Example of an Analytical Paragraph/History Essay

To better understand drafting a well-planned argument, let’s take a closer look at an example of a concise analytical paragraph. Please see comments at the bottom for more explanation:

A topic sentence, or thesis, that details the main point(s) of the paragraph:


Alexander the Great was a successful ruler because he created long lasting effects on cultures that still continue to this day[jr1] .


Example (Think of an example that helps support your thesis statement):


An example of his legacy would be the creation of a Hellenistic Society[jr2] .


Explanation of Example (What does this specific example mean? Be specific. Expand your example by providing additional important details):


Hellenistic is the combination of Greek, Persian, and Egyptian cultures. During this remarkable time, people were encouraged to pursue a formal education and develop many different kinds of art. New forms of math, science, and art design make a great impact on contemporary society[jr3] .


How does the example prove your thesis (Why is this example important? How does it support the main claim of your thesis statement?):


If this new way of life hadn’t been as successful as it was, Alexander’s legacy wouldn’t be as memorable and groundbreaking[jr4] .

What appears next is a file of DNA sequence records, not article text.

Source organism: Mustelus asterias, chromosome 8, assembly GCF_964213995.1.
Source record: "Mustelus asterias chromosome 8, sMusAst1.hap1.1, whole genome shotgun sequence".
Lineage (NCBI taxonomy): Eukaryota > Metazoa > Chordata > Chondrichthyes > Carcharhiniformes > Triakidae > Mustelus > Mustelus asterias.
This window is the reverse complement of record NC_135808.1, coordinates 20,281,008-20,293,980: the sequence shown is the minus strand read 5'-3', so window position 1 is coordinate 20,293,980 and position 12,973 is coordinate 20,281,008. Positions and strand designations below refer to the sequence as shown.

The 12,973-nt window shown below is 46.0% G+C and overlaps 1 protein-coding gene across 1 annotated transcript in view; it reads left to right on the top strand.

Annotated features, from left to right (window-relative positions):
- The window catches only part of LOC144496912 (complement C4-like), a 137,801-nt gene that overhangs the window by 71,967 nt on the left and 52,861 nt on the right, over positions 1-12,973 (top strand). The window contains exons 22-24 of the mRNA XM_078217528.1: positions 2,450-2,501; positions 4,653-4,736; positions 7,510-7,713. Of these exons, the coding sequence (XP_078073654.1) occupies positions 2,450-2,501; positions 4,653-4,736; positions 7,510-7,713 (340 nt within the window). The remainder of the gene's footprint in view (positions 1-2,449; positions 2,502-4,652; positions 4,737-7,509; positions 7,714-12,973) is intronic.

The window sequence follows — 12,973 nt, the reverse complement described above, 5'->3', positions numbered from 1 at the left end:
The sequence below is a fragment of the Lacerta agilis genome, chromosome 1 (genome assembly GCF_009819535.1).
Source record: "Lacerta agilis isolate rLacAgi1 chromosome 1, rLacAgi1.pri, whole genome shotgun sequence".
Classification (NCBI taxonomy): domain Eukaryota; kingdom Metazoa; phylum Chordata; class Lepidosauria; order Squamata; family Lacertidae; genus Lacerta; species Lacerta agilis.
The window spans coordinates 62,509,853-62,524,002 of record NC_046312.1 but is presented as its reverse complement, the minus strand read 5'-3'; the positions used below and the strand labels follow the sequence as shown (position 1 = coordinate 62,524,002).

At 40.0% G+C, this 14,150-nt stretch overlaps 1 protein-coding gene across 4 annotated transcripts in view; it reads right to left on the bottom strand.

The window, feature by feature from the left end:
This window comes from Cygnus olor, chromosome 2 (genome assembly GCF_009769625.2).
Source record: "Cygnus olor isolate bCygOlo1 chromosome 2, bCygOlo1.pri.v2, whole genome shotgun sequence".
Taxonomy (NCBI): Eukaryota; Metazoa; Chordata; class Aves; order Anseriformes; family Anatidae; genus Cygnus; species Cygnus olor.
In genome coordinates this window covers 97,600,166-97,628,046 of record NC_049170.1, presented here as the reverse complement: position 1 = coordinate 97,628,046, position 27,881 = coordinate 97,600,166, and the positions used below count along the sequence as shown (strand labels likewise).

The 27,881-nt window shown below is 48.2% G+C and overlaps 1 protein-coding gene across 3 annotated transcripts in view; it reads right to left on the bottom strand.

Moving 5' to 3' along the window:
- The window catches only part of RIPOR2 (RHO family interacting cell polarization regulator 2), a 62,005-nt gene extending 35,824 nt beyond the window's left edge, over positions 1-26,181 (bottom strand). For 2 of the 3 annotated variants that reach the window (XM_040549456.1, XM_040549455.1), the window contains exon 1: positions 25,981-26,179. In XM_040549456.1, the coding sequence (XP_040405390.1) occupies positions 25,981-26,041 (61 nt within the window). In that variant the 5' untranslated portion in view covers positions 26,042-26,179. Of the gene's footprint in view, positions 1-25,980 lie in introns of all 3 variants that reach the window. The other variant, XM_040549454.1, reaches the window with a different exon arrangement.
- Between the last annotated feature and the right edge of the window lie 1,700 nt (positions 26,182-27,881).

Conclusion Sentence (Sum up the main argument of your paragraph in one sentence):


By conquering many countries and merging cultures, Alexander the Great will be credited in history for his many achievements[jr5] .

 [jr1]The thesis statement is clear. It identifies the main point of the paragraph.

 [jr2]The writer introduces the example with a transitional phrase (“for example”) and uses a specific historical detail (“Hellenistic Society”).

 [jr3]The writer defines “Hellenistic Society.” This further explains the historical detail to the reader.

 [jr4]The writer answers the question: Why is this example important? There is a clear connection made to the overall argument of the paragraph.

 [jr5]The concluding sentence sums up the main point of the paragraph.  It reminds the reader of the main point- or thesis statement- as well as the example used in the paragraph.